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Namibia

Namibia detects Omicron coronavirus variant in 18 of 19 samples

epa09612047 A health worker prepares a dose of Moderna COVID-19 vaccine during a vaccination drive for local people in Banda Aceh, Indonesia, 30 November 2021. Foreign citizens who come from eight countries; South Africa, Botswana, Namibia, Zimbabwe, Lesotho, Mozambique, Eswatini and Nigeria, are prohibited from entering Indonesia. The Indonesian government issued these international travel regulations to prevent the entry of the new Sars-Cov-2 variant of B.1.1.529 (Omicron) from outside Indonesia. One of the provisions in the new rule is that there is a ban on entry to Indonesia for foreigners who have just stopped in eight certain countries within the previous 14 days. EPA-EFE/HOTLI SIMANJUNTAK
By Reuters
06 Dec 2021 0

WINDHOEK, Dec 6 (Reuters) - Namibia has detected the Omicron coronavirus variant in 18 of 19 samples sequenced between Nov. 11-26, its health ministry said on Monday.

Although the southern African country has sequenced relatively few samples, the finding suggests the variant first flagged by neighbouring South Africa and Botswana late last month, and since labelled “of concern” by the World Health Organization, is also highly prevalent in Namibia.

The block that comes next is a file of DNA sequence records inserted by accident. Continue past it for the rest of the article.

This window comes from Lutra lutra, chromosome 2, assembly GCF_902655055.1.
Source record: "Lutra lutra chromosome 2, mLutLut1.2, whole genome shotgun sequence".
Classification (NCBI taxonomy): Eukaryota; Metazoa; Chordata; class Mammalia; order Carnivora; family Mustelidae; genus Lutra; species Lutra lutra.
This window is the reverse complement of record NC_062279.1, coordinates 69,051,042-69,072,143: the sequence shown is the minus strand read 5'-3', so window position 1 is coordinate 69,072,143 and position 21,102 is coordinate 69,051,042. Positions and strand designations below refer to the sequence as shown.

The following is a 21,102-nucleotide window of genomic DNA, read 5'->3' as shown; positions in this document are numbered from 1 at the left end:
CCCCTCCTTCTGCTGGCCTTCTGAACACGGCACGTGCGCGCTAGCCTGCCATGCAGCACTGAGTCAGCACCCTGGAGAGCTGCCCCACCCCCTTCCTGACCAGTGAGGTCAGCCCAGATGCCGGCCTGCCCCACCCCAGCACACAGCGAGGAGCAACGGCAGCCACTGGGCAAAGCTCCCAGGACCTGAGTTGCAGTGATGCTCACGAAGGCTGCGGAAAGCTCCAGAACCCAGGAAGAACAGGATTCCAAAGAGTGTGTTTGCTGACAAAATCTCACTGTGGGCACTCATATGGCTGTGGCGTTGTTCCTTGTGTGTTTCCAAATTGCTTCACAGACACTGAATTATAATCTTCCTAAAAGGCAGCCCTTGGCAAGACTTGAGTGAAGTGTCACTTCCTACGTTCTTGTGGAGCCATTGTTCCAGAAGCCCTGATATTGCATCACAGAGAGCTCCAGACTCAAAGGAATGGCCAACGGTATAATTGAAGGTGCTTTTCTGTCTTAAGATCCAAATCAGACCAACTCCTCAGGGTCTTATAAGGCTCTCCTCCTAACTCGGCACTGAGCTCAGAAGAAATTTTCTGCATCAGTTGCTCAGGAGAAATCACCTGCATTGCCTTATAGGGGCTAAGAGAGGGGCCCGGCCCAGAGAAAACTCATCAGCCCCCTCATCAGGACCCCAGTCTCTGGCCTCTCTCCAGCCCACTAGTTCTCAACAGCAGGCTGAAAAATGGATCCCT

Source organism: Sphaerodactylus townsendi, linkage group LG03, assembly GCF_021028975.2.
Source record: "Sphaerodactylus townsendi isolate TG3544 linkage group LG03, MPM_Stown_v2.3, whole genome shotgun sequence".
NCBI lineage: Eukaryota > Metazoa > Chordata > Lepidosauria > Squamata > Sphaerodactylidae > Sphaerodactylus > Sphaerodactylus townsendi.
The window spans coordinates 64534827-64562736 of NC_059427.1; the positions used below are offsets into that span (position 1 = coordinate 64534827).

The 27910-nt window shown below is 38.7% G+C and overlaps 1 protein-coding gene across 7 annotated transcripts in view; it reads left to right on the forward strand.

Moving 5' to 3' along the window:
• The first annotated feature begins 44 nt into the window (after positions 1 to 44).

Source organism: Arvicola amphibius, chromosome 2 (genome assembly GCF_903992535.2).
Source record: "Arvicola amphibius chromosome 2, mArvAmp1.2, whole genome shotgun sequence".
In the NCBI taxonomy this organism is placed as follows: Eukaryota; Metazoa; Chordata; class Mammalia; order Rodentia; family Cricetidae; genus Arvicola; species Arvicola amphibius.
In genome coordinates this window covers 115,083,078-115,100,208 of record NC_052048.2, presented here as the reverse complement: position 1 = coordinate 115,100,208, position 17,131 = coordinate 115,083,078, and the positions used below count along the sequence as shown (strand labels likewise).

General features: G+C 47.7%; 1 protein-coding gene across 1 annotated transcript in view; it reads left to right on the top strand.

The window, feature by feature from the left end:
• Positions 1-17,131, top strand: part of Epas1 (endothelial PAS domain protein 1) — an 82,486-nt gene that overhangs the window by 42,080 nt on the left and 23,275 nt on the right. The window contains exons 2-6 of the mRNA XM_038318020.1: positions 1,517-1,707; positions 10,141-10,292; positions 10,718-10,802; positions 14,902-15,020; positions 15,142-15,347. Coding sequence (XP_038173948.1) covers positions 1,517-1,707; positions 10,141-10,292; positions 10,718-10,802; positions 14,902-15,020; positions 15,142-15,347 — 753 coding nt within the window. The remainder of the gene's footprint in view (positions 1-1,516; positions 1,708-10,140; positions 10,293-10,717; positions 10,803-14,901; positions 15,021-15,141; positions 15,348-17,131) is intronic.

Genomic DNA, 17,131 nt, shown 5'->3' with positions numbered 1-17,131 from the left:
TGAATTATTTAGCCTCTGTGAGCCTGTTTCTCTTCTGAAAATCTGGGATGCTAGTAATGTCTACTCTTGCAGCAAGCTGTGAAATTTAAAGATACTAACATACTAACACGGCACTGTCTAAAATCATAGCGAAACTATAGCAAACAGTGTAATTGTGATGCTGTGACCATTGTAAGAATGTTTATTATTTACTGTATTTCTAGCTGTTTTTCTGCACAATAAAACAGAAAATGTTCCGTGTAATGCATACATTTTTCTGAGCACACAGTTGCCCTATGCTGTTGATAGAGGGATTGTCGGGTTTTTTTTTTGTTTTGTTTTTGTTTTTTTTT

Namibia’s Omicron cases were detected predominantly in and around the capital Windhoek, a region that recorded 536 out of 695 new infections countrywide in the first five days of December.

The other non-Omicron sample sequenced among the 19 was the Delta strain.

Scientists in South Africa and other countries are racing to establish whether or not Omicron is more contagious, causes more severe disease and is more resistant to existing vaccines.

“We must remain on guard while we wait for further investigation about this variant,” Namibia’s health ministry said in a statement.

Namibia had been on high alert for Omicron after it was identified in two people in Japan and the Czech Republic who had a history of travel to Namibia.

Namibia, which has fully vaccinated only around 318,000 people in its 2.5 million population, warned last month that over 268,000 doses of AstraZeneca and Pfizer COVID-19 vaccines were at risk of being destroyed due to slow uptake.

(Reporting by Nyasha Nyaungwa Editing by Alexander Winning and Mark Heinrich)

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